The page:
People watching in the National Parks is a great activity as is spotting cool cars in the parking lots. As we concluded the hike and made it to the parking lot the first thing I noticed was this really cool bright red Jeep. Chrome wheels, big tires, winch, fancy bumpers, the works. Easily a $50K ride but with no soul (at least not yet). Parked a short distance was this old Dodge Van. My friends and I gathered around it and inspected it’s scars, rust and dirt. This was not the best ride in the lot but man it has some history. Just looking at it you know it has had some serious adventures.

20130209_Utah Scenic Route 128_088Who knew red rock country could look silver and blue? A few images from my first trip to Moab this year (February 2013). All three were taken along Utah Scenic Route 128. It starts near the ghost-town of Cisco and follows the Colorado River into Moab via Professor Valley. The image above is available through Glow Artworks who I starting working with earlier this year.20130209_Utah Scenic Route 128_074It would not be Utah if the landscape did not have some evidence of the gas and oil industry. The facility above is part of a pipeline that runs through the area.

20130209_Utah Scenic Route 128_078Lastly a view into Professor Valley from Utah Scenic Route 128. Close to the center is Fisher Towers, an area not known to look blue. FWIW all 3 images were shot with the spectacular Zeiss 100mm Makro-Planar lens.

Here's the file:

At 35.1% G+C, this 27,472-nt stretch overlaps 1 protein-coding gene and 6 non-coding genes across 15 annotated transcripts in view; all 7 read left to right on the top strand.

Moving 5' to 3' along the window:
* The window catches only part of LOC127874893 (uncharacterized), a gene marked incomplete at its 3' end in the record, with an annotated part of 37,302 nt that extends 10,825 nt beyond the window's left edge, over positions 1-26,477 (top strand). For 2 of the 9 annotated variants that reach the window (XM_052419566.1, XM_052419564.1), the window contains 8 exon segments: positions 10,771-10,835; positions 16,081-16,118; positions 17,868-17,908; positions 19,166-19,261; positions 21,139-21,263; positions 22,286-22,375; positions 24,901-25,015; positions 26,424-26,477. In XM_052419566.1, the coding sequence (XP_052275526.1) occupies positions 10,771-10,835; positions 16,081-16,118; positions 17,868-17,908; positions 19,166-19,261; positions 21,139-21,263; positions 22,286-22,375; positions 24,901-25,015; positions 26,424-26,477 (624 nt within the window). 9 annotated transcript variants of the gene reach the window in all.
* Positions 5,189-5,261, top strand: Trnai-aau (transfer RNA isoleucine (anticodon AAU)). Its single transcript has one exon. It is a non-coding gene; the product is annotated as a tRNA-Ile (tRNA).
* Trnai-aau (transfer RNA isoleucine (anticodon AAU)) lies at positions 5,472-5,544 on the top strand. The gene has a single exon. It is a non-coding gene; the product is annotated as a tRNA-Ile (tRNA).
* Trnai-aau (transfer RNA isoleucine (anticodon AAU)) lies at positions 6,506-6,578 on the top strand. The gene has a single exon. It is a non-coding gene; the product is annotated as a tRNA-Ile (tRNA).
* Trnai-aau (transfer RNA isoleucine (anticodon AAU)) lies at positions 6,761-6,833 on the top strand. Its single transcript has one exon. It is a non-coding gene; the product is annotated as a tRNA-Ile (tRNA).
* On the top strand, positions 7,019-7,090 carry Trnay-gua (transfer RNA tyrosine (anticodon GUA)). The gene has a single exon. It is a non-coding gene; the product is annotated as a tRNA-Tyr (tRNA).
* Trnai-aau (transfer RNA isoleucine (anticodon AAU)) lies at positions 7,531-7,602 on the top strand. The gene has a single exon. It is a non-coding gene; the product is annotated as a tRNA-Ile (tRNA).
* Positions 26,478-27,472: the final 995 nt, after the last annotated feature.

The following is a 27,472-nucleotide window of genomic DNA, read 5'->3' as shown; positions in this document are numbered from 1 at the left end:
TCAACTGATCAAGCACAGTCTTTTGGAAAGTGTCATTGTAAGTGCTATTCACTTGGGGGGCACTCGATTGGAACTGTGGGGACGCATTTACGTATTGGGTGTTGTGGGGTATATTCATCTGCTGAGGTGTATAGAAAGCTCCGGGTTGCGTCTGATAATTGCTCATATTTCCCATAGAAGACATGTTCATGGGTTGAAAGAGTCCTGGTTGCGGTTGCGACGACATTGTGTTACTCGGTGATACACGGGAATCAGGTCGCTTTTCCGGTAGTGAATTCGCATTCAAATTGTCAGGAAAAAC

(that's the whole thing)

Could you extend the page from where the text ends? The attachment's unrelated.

Hunter Power Plant from Ghost Rock

Above: Huntington Power Plant from Ghost Rocks Viewpoint along I-70 in Southern Utah.

Updated (3/16/13) from Wikipedia “The highway then ascends Ghost Rock Summit, the highest point for I-70 inside the swell. At the summit is another view area overlooking the Little Grand Canyon of the San Rafael River.The summit is named for unusual rock formations nearby. The Ghost Rocks themselves are at 7,405 feet (2,257 m), although the freeway is slightly lower.” Read the whole article on building I-70 through Utah here. 

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Above: Cloudburst above Castle Valley Utah.


San Rafael Reef in Southern UtahAbove: I-70 road cut at the San Rafael Reef in Southern Utah. To avoid a snow storm on Soldier Summit I decided to take I-70 for my return route from Moab last month. What a good decision it was. The San Rafael Reef is visible from my usual route (Utah 191 from Price) but I had never been this close. If you are traveling I-70 through this area plan extra time to stop at all of the scenic overlooks, they are well worth it. Taking this route greatly expanded my desire to explore Southern Utah. Expect more information and photos from this amazing part of the state.

San Rafael Reef in Southern UtahAbove: Detail of the road cut at the San Rafael Reef. Didactics at the rest area explain the massive project to widen a slot canyon into the modern highway we travel today.

San Rafael Reef in Southern Utah

Above: I-70 Rest Area at the base of the San Rafael Reef. Photographers would be crazy not to stop.Book Cliffs from the San Rafael Reef in Southern Utah

Above: Looking toward the Book Cliffs from the San Rafael Reef.

How many of you have been to this part of Southern Utah?